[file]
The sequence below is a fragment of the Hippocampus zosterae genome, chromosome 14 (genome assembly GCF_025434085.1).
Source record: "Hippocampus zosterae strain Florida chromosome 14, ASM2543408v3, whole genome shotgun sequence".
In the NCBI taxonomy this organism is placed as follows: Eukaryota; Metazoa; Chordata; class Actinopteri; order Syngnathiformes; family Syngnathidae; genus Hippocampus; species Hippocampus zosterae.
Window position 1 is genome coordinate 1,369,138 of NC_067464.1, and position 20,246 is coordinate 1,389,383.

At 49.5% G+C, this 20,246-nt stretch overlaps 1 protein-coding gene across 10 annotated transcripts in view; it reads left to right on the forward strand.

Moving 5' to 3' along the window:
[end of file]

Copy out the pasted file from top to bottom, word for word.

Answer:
The sequence below is a fragment of the Hippocampus zosterae genome, chromosome 14 (genome assembly GCF_025434085.1).
Source record: "Hippocampus zosterae strain Florida chromosome 14, ASM2543408v3, whole genome shotgun sequence".
In the NCBI taxonomy this organism is placed as follows: Eukaryota; Metazoa; Chordata; class Actinopteri; order Syngnathiformes; family Syngnathidae; genus Hippocampus; species Hippocampus zosterae.
Window position 1 is genome coordinate 1,369,138 of NC_067464.1, and position 20,246 is coordinate 1,389,383.

At 49.5% G+C, this 20,246-nt stretch overlaps 1 protein-coding gene across 10 annotated transcripts in view; it reads left to right on the forward strand.

Moving 5' to 3' along the window: